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I was a member of a committee some years ago appointed to study this question and there was a very fine businessman on that committee I am not going to give any names here—and he said:

I get the logic of this, but the southern people are lazy people and until they start doing something about their own schools I will not vote for any proposition involving Federal aid to aid what you call the rural South and rural America. Let them do something themselves. They are not doing anything.

He pointed a finger at two or three Southern States. He was a fine man, a patriotic American, and a reasonable man. All we had to do was show him the facts and when he found out the truth he said, "That is astounding to me."

When he learned that the southern people were putting more in proportion to their economic ability into public schools than any people in the United States, he began to see the picture differently.

I might say that the report become a unanimous report representing every cross section of American labor and management, from the North, South, East, and West.

I would like to illustrate that point in this way: If the State of South Carolina were to put all its general fund revenues into public schools alone and forget, God forbid, the insane, public welfare, and public health and other enterprises, South Carolina's public schools, and I can say this about many other States—would not then, even then, come up to the national average.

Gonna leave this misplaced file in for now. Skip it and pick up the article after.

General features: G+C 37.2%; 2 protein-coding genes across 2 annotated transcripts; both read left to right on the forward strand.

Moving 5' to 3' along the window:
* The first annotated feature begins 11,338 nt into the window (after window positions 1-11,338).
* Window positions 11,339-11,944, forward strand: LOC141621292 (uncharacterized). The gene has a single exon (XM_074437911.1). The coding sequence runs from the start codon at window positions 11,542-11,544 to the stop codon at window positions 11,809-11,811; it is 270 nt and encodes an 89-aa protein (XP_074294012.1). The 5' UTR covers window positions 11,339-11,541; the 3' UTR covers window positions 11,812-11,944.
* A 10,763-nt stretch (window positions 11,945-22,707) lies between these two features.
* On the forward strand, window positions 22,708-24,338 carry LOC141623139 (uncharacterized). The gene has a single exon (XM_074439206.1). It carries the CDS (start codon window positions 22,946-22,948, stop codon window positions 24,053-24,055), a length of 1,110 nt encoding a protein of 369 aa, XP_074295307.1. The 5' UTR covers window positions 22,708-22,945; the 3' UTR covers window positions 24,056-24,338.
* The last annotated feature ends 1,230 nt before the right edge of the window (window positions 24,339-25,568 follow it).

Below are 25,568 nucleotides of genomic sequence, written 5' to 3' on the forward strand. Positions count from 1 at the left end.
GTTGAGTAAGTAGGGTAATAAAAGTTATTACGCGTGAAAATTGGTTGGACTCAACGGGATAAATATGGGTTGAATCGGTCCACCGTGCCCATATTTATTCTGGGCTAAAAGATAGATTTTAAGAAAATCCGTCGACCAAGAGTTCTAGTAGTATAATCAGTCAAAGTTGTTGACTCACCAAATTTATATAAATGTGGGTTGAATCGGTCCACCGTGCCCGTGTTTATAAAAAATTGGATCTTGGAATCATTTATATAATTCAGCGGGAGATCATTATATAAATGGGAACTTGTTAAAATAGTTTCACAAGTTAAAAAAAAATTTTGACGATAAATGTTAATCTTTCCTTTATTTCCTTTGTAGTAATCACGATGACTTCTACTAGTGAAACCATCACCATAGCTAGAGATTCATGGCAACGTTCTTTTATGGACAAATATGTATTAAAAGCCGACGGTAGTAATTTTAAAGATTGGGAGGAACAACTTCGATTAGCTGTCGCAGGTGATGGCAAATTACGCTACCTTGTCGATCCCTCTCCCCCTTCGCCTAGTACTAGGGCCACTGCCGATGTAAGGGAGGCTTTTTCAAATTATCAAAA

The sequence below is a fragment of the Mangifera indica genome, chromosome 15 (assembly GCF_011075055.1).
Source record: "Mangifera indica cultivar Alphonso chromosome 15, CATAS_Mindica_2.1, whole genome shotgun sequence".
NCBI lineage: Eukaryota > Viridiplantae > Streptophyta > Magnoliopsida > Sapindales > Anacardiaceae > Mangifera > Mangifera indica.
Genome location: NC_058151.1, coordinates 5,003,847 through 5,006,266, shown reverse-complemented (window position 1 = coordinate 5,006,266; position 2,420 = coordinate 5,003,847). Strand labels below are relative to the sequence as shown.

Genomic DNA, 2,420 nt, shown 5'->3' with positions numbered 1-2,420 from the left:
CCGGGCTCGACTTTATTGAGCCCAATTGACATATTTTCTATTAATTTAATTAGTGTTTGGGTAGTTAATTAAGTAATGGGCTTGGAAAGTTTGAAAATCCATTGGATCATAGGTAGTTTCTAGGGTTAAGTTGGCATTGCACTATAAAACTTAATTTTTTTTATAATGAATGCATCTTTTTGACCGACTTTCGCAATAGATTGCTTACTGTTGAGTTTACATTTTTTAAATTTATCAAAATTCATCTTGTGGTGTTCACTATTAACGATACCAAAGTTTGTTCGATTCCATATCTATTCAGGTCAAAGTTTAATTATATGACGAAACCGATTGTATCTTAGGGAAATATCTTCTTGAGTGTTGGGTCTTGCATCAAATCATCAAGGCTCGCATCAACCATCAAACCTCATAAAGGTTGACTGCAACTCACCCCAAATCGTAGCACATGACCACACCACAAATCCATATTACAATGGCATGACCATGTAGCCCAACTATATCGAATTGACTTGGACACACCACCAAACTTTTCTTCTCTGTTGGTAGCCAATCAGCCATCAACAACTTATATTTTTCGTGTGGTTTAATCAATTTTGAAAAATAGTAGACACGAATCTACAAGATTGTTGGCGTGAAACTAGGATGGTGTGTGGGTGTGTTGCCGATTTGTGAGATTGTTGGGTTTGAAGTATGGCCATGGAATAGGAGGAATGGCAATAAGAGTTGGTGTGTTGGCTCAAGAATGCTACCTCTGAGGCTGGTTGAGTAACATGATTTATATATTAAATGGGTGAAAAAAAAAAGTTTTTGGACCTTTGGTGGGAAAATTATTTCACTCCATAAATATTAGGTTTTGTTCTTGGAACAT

Remember, South Carolina's tax rate is just as vigorous as the tax rates in the great financial industrial areas. Therefore, if this bill fails it means that children in America, even with the utmost that these localities and States can do, cannot even come up to the national average.

Now, let us look at the tax structure just a minute and see what the logic is there. Taxation on agricultural property is largely taxation on land and the property where the farmer is, and the farmer does not very easily shift that taxation from the land and that particular local property, whereas in our increasingly integrated industrial financial society taxes, in the final analysis, are on the consumers because the tax load can be shifted.

What I am trying to say here is that all sections, all people, help produce the Nation's wealth and, therefore, should share in this fundamental institution, that is, in the support of public schools. Since more people, as consumers, help to pay the taxes, then by a double reason of logic, there should be Federal aid to rural America and the States for public schools.

Now, I see people here today who remind me of the part that the West has played in this Republic. What used to be the source of American individualism and American democracy was land to the West. The influence of the frontier in American life was perhaps the most fundamental democratic influence that came upon the American scene, that is, that ever moving to the West. Lands were kept open and lands were kept equally open, equality and openness. Then something happened in America when we reached the Pacific and filled in the gaps between. That great influence for the equality of opportunity and the open freedom of our life disappeared.